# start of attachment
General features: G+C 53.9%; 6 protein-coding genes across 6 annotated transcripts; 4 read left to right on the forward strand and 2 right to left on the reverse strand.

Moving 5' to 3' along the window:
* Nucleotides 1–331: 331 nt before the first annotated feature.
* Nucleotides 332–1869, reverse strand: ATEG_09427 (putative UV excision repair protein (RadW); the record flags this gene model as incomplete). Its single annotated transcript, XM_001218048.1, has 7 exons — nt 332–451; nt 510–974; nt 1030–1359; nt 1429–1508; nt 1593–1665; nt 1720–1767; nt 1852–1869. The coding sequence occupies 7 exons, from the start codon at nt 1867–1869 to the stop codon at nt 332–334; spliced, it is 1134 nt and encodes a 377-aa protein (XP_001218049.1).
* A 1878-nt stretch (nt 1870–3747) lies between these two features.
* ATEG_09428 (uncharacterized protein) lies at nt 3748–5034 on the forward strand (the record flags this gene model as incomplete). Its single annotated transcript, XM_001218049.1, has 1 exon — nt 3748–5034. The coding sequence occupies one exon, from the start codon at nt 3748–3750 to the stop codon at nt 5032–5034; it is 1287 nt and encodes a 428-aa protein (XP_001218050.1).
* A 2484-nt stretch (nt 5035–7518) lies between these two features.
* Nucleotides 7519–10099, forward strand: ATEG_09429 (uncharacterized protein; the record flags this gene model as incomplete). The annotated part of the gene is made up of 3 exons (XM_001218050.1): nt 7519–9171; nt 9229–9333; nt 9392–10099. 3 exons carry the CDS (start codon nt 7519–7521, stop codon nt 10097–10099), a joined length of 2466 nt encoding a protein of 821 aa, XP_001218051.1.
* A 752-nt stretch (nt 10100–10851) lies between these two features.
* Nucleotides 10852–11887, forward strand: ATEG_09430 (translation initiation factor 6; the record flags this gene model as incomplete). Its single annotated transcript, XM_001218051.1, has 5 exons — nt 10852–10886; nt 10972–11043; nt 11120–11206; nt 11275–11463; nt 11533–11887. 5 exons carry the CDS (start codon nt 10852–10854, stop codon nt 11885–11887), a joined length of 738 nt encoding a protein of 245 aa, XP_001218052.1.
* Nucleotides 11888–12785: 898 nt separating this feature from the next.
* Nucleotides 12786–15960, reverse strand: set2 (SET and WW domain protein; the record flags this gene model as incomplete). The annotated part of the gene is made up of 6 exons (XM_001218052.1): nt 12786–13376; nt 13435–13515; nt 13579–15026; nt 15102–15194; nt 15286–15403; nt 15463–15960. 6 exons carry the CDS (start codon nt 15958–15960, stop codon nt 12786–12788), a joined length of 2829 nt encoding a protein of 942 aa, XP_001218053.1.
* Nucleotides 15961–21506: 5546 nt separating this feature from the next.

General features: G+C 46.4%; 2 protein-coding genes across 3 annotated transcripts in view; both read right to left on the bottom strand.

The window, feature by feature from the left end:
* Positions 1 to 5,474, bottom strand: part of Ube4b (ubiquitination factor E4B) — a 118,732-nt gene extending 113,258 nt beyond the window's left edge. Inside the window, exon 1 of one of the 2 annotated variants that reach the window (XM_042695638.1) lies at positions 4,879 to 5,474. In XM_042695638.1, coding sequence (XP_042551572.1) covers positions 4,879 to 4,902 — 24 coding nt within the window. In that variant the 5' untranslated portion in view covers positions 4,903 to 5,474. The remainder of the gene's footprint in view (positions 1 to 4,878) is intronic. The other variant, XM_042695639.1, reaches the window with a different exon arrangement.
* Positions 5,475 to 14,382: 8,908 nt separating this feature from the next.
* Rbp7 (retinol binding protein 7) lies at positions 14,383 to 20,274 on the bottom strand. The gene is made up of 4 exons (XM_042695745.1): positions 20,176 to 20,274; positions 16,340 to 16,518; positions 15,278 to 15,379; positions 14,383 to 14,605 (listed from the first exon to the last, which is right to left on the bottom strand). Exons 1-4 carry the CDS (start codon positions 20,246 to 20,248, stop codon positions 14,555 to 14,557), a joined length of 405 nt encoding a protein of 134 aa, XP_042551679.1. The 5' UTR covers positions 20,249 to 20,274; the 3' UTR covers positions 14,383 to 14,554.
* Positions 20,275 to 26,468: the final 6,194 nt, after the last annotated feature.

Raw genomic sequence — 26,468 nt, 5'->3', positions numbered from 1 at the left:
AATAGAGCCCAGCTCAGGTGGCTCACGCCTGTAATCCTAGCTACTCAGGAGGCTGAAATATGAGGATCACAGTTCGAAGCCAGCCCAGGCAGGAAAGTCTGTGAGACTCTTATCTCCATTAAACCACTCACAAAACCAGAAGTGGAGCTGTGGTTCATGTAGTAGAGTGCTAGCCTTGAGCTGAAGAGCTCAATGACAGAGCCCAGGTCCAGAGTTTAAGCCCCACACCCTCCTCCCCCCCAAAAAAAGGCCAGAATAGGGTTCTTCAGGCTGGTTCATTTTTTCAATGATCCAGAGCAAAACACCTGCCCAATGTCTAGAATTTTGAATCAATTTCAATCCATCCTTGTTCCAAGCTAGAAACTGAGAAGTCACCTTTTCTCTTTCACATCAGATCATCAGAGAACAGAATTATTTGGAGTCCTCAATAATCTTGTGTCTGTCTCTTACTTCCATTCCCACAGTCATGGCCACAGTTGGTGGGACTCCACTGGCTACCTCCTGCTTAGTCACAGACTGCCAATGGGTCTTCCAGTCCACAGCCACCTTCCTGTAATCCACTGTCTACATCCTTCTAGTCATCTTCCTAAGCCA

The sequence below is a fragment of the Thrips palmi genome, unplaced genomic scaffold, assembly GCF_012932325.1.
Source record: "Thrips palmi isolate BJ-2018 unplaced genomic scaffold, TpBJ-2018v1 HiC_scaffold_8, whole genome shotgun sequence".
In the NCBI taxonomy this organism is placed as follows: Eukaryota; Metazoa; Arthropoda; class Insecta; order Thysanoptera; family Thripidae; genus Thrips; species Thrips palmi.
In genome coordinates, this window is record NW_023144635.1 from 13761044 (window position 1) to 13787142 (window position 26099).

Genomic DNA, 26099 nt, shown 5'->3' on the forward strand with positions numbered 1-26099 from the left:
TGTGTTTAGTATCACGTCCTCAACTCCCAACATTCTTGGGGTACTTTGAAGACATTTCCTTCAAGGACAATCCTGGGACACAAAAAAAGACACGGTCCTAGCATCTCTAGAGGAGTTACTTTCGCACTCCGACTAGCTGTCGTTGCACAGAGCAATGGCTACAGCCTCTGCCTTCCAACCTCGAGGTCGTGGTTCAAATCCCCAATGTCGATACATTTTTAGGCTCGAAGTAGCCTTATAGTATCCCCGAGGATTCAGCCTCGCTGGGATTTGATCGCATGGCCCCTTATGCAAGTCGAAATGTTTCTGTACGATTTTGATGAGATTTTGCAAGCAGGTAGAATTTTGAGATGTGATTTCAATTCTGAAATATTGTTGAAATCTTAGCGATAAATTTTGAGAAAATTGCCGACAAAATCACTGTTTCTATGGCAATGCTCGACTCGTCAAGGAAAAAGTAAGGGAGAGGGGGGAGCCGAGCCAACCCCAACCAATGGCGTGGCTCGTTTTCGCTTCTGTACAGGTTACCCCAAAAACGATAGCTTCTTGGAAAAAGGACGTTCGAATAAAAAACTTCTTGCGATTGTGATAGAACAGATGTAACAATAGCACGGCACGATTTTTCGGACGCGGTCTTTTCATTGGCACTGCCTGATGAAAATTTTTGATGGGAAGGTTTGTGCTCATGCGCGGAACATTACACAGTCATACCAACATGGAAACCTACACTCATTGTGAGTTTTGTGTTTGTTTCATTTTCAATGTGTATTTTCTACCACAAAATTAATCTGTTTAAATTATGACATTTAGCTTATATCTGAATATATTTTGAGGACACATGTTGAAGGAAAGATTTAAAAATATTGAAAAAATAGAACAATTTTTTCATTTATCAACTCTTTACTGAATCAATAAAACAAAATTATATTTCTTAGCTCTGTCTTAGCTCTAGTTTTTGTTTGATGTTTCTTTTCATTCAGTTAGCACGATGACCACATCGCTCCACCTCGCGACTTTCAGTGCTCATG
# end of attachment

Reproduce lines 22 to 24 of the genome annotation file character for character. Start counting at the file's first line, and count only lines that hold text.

The sequence below is a fragment of the Thrips palmi genome, unplaced genomic scaffold, assembly GCF_012932325.1.
Source record: "Thrips palmi isolate BJ-2018 unplaced genomic scaffold, TpBJ-2018v1 HiC_scaffold_8, whole genome shotgun sequence".
In the NCBI taxonomy this organism is placed as follows: Eukaryota; Metazoa; Arthropoda; class Insecta; order Thysanoptera; family Thripidae; genus Thrips; species Thrips palmi.